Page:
A moment ago, I had the thought to hide the frivolous purchase of yet more 'props' I made before my man got home. It isn't that I didn't want him to know that I was spending money, I just don't want to see the eye roll when he realizes there are two more plates to be meticulously piled into the cabinet. The second the thought passed through my head, I realized how ridiculous it was, however, I notice that a lot of my clients are on strict budgets managed by their significant others. I am not talking deadbeats who are gambling money away on magical variant covers that will someday be worth millions (they wont) while their bills are barely being paid and their children can't afford new school clothes. I am talking about full grown well established people who's bills are taken care of, families are well prepared for and significant others earn an income themselves. Some clients will often go as far as to spread out the payment types so that the other half doesn't catch on. Once again, I sell comic books. Superman, Iron Man, entertainment that averages about $2.99 a pop. So if you by 5 or 6 you are spending under $20 a week on entertainment. That seems like a rather good value to me. I know what one night a bar costs me, a single manicure, or that new lady piece I was eyeing up at the money sink that is Victoria Secret. And here I have customers who have to sneak about spending $20 a week on comics?
Handsome and I have a great relationship when it comes to money. The bills are paid, the food is on the table and with whatever is left some goes into savings and the other we don't ask each other about. If he wants new tires for the motorcycle, then poof, there are new tires. If I want yet another plate because I didn't have one in orange yet, then there's another plate. Now, if I was buying new plates every day and food was not being put on the table, I can see this being a problem, but I can't imagine having to justify myself to him or me ever questioning what he spends on our occasional non-necessary. I understand that children put a whole new spin on the money situation, but I think the same rules should apply. I can't remember a time when any one ever though to question my father on what he spent on his newest piece of fishing equipment. And why should they?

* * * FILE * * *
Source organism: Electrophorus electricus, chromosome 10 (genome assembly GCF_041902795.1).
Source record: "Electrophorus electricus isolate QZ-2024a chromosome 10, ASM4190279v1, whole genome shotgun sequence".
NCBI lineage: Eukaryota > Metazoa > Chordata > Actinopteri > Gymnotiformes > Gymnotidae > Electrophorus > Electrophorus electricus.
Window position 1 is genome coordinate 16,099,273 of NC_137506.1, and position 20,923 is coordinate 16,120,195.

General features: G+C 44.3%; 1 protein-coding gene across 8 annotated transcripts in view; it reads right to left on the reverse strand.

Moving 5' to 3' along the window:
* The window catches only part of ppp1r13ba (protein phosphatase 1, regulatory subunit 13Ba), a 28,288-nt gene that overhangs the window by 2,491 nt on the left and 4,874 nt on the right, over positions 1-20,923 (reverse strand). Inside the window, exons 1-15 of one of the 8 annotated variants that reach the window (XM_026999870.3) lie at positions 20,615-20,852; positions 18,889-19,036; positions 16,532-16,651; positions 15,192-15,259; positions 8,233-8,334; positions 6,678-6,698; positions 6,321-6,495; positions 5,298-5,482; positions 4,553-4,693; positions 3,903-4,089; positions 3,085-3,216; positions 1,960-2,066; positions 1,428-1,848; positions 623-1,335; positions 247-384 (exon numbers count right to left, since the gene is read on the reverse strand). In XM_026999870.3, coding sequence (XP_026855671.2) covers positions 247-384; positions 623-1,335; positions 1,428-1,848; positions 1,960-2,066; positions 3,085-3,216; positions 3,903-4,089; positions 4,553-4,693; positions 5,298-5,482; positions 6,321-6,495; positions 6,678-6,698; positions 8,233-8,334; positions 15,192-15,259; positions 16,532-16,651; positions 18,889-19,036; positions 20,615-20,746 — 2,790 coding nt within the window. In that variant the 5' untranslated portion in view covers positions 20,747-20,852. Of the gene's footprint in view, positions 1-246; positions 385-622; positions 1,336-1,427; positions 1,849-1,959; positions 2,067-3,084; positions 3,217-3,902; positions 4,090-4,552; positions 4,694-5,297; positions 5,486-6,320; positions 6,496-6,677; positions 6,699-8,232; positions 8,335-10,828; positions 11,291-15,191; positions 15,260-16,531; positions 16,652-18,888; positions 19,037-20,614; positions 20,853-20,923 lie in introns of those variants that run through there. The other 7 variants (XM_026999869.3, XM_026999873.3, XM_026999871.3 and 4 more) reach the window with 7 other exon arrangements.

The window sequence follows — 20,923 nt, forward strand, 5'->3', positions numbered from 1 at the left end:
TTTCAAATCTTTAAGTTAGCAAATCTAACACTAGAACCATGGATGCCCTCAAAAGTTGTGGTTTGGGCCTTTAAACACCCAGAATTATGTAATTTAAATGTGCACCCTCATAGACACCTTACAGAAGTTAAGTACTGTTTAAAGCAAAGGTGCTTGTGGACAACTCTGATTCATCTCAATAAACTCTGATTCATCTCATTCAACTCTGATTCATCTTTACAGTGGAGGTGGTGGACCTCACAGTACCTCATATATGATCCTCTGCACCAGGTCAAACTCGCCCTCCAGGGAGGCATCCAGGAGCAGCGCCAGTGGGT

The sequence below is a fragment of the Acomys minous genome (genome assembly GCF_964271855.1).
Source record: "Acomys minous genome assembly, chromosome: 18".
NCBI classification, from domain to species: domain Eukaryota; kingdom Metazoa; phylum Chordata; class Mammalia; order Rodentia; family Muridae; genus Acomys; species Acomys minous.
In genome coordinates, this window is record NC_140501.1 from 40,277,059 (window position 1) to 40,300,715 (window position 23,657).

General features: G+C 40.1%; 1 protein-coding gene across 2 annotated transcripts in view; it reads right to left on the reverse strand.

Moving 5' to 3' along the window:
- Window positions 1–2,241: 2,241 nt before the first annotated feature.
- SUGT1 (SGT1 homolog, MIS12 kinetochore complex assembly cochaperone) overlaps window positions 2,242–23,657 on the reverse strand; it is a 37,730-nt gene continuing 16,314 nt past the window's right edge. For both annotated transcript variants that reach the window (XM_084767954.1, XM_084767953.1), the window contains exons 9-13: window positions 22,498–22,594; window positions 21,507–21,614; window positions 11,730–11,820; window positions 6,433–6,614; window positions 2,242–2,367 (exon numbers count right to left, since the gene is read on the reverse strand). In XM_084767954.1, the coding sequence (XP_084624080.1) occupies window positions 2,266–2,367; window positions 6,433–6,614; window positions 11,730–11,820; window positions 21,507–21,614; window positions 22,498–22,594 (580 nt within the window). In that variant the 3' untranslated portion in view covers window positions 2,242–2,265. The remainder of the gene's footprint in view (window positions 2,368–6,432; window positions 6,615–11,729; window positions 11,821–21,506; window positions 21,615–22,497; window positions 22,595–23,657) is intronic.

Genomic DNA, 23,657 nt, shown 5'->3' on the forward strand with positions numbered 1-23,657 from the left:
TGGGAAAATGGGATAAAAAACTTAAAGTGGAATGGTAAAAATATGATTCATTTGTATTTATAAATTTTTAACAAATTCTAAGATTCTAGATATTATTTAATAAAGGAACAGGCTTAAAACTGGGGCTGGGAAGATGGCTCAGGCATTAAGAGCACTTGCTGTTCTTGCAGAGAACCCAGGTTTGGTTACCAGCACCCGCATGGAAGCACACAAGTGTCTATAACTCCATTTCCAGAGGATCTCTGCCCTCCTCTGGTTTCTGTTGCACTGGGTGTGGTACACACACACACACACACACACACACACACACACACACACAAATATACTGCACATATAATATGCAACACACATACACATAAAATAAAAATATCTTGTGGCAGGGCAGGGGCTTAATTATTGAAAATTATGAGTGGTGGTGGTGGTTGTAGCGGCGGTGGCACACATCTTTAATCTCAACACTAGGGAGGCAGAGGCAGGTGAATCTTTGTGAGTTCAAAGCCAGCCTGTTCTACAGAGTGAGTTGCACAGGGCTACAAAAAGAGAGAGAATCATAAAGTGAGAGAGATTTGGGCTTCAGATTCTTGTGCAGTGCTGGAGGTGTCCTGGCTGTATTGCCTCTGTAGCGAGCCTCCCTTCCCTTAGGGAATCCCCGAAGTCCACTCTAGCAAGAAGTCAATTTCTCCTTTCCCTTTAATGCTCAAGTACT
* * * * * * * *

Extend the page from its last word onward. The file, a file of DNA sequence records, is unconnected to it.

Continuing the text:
Biscuits with Creamy Gravy & Venison Sausage
- 8 Black Pepper Buttermilk Biscuits
- 8 Sausage Patties
- Cream Gravy
- Chopped fresh parsley leaves, for garnish
- Scrambled eggs, for serving
Slice each biscuit in half and put a sausage patty on the bottom half of each. Top with cream gravy and parsley. Serve 2 biscuits per person with eggs on the side.
- 1 pound ground venison sausage (make sure your butcher has added pork fat or take this time to add some yourself)
- 2 cloves garlic, smashed and chopped into a paste
- 1 teaspoon onion powder
- 2 tablespoons finely chopped fresh sage
- 1 tablespoon finely chopped fresh thyme
- 2 tablespoons canola oil
- Kosher salt and freshly ground pepper
Combine the pork, garlic, onion powder, sage, thyme and oil in a large bowl and season with salt and pepper. Cover and refrigerate for at least 30 minutes and up to 8 hours to allow the flavors to meld.
Form the mixture into 8 patties, each ½ inch thick. Heat a nonstick pan over medium-high heat. Cook the patties until golden brown and just cooked through, about 5 minutes per side.
**I wanted some serious sausage and gravy, so I opted to brown and crumble my sausage instead of making little patties. I mixed it in with the creamy gravy before ladling it over the biscuits.
- 2 cups whole milk
- 2 tablespoons unsalted butter
- 2 tablespoons all-purpose flour
- Kosher salt and freshly ground pepper
- Put the milk in a small saucepan and bring to a simmer over medium heat.
Melt the butter in a small saucepan over medium heat. Whisk in the flour and cook for 1 minute without browning. Slowly whisk in the warm milk. Raise the heat to high and continue whisking until the sauce begins to thicken and the raw taste of the flour has been cooked out, about 5 minutes. Season with 1 teaspoon salt and ¼ teaspoon pepper. Serve warm.
Black Pepper Buttermilk Biscuits
- 4 cups all-purpose flour, plus more for shaping
- 1 tablespoon plus 1 teaspoon baking powder
- 1 teaspoon baking soda
- 1 teaspoon fine salt
- 12 tablespoons (1 ½ sticks) cold unsalted butter, cut into small pieces, plus 4 tablespoons ( ½ stick), melted
- 1 ½ cups buttermilk, chilled
- ½ cup heavy cream
- Freshly ground pepper
Preheat the oven to 450 degrees F. Line a large baking sheet with parchment paper.
Combine the flour, baking powder, baking soda and salt in a large bowl. Cut in the cold butter using your fingers or a pastry cutter until the mixture resembles coarse meal. Add the buttermilk and mix gently until the mixture just begins to come together.
Scrape the dough onto a lightly floured counter. Pat into a 10-by-12-inch rectangle, about ¾ inch thick. Use a 2-inch round cutter to cut out biscuits. Press together the scraps and repeat.
Place the biscuits 2 inches apart on the baking sheet; brush the tops with the cream and sprinkle with pepper (use 2 teaspoons total). Bake until light golden brown, 12 to 15 minutes. Brush the biscuits with the melted butter and transfer them to a wire rack to cool at least slightly.